Fitting solar panels

Running a diesel engine or portable generator to charge your batteries is a hassle. Not only that, but it disturbs the peace of a quiet mooring, and isn’t a very environmentally responsible way of obtaining energy.

Running your boats diesel engine isn’t very good for your boats engine: Most alternators only give a light load to a big propulsion engine which is designed to be run under much heavier loads. That’s why many people leave boats in gear while charging; but that of course, burns more diesel, and is even less environmentally friendly!

An alternative is to charge your batteries using clean, free, renewable energy which is Solar power. Although you need to make a reasonable investment to fit solar panels, you should find that in the long term you will even save money. You will save considerably on fuel costs, engine wear and tear, and battery replacement.

Solar panels can contribute significantly to your electricity needs of a narrowboat. There are several different types of solar panel on the market. Both traditional crystalline types, and the more modern amorphous types, work well on narrowboats.

Adhesive backed panels or panels that can be stuck with a silicon type glue are now the most appropriate solution for a narrowboat, because they can be stuck down with adhesive to the curve of the roof. They can even be walked on with soft soled shoes. 

In the summer, just one 68 Watt panel should supply all the electricity you need for lighting and water pumps. If you use energy efficient lighting where possible, such as LED or low powered fluorescent units to give the maximum light for the minimum power, you will in effect getting lighting for free. If you run a fridge and or a freezer you should consider fitting two panels of a higher wattage, since fridges and freezers are rather power-hungry compared to other on board appliances.

If you leave your boat for long periods of time and just want a solar panel to keep your batteries in good condition while you are away, you can get away with a smaller panel.  These small panels typically come in 5, 10 and 20 Watt sizes, are semi-flexible, and will gently bend to fit the curve of most narrowboat roofs provided the curve is not too tight. They can be mounted either using the 4 grommet holes in the panel corners, or by gluing the panels down.

Need more power? Then why not fit say two 130 watt units these will give you a total of 260 watt which should cope with even a fridge and say a freezer in high summer.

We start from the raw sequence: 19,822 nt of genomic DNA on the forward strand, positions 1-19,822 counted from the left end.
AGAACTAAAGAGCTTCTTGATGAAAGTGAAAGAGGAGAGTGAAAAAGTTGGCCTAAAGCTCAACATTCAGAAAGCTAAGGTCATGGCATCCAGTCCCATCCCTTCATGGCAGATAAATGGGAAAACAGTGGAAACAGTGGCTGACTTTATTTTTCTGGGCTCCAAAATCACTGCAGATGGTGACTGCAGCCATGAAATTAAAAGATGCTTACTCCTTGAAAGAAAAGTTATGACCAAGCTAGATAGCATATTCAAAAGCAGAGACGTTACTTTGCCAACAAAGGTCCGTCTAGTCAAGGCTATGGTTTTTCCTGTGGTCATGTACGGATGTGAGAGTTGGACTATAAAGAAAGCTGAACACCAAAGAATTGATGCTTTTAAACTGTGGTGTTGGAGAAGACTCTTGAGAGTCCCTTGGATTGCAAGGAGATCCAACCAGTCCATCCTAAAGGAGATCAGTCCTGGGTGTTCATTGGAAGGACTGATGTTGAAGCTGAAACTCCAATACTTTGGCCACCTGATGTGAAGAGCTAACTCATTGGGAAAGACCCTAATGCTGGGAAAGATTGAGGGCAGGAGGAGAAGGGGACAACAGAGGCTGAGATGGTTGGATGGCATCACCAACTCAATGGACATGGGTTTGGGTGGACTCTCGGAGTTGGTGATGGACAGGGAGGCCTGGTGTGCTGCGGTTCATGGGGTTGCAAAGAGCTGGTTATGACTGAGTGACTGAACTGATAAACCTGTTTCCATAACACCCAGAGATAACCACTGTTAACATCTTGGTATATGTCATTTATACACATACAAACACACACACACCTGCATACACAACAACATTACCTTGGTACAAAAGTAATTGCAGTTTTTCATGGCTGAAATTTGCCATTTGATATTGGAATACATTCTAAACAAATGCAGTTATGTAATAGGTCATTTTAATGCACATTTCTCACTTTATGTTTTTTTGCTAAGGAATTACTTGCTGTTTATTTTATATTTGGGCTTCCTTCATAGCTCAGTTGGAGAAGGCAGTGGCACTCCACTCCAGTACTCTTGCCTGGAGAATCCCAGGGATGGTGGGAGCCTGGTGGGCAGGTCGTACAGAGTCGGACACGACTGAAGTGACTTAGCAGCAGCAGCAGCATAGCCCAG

What do you need to control your solar panels? 

The best device for a narrow boat is a MPPT controller. These can be bought for systems up to a 40 amp input to your batteries. The one we elected for was a 20A Tracer 2215-BN, this allows for up to 20 amp with an input maximum of 260 watt. This unit has a RS485 data connection which then allows you to connect a remote controller with LCD screen. This then tells you what is going into your batteries or whether the batter bank is full.The one we have fitted is a MT50 in black. It can be obtained in white. You can see a video of this unit here.

How do you wire up your solar panels? 

This is done by taking the outputs from panels and feeding them down the boat with a cable able to take at least 20 amps of power. This is then put into the input side of the MPPT controller. Then from the output side of the MPPT controller out to the end connections of the positive and negative of your domestic bank. This will then charge just your domestic bank. You can be clever and allow switching to either the starter bank, or the domestic bank. You will of course need fuses to be added to protect the system.

How much does it cost?

This depends on what you elect for. We had ours professionally fitted, with the following specifications.
Two 130 watt stick on solar panels in black.
All cabling and trunking.
MPPT 20 amp unit discussed above.
MT50 controller
Total cost £1200

The company we had ours system fitted by was “Run by the Sun” of Leicester. We found this firm very good and very honest.